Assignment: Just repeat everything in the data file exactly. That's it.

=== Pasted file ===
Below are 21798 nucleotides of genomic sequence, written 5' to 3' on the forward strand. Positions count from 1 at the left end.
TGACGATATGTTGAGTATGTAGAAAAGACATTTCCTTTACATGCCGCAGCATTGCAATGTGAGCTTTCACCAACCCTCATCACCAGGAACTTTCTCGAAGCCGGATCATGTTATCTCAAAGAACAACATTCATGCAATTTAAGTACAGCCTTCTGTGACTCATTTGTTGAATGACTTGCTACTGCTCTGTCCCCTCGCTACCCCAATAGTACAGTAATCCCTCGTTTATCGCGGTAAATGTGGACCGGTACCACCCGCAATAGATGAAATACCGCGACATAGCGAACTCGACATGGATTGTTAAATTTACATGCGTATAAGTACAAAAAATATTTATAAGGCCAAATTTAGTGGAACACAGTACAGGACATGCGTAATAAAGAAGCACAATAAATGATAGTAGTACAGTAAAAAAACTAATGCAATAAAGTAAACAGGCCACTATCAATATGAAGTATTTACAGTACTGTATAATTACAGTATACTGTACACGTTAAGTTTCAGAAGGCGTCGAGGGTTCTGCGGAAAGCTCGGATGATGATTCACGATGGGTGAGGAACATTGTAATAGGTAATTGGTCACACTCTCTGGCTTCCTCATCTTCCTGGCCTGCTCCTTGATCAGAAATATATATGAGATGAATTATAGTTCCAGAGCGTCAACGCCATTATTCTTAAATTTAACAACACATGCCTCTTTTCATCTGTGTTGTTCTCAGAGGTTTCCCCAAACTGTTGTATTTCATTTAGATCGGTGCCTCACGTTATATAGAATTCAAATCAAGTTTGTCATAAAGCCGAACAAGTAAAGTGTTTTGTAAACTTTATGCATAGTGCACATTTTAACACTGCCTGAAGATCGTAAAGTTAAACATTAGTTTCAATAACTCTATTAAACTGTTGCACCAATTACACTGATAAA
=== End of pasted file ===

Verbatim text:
Below are 21798 nucleotides of genomic sequence, written 5' to 3' on the forward strand. Positions count from 1 at the left end.
TGACGATATGTTGAGTATGTAGAAAAGACATTTCCTTTACATGCCGCAGCATTGCAATGTGAGCTTTCACCAACCCTCATCACCAGGAACTTTCTCGAAGCCGGATCATGTTATCTCAAAGAACAACATTCATGCAATTTAAGTACAGCCTTCTGTGACTCATTTGTTGAATGACTTGCTACTGCTCTGTCCCCTCGCTACCCCAATAGTACAGTAATCCCTCGTTTATCGCGGTAAATGTGGACCGGTACCACCCGCAATAGATGAAATACCGCGACATAGCGAACTCGACATGGATTGTTAAATTTACATGCGTATAAGTACAAAAAATATTTATAAGGCCAAATTTAGTGGAACACAGTACAGGACATGCGTAATAAAGAAGCACAATAAATGATAGTAGTACAGTAAAAAAACTAATGCAATAAAGTAAACAGGCCACTATCAATATGAAGTATTTACAGTACTGTATAATTACAGTATACTGTACACGTTAAGTTTCAGAAGGCGTCGAGGGTTCTGCGGAAAGCTCGGATGATGATTCACGATGGGTGAGGAACATTGTAATAGGTAATTGGTCACACTCTCTGGCTTCCTCATCTTCCTGGCCTGCTCCTTGATCAGAAATATATATGAGATGAATTATAGTTCCAGAGCGTCAACGCCATTATTCTTAAATTTAACAACACATGCCTCTTTTCATCTGTGTTGTTCTCAGAGGTTTCCCCAAACTGTTGTATTTCATTTAGATCGGTGCCTCACGTTATATAGAATTCAAATCAAGTTTGTCATAAAGCCGAACAAGTAAAGTGTTTTGTAAACTTTATGCATAGTGCACATTTTAACACTGCCTGAAGATCGTAAAGTTAAACATTAGTTTCAATAACTCTATTAAACTGTTGCACCAATTACACTGATAAA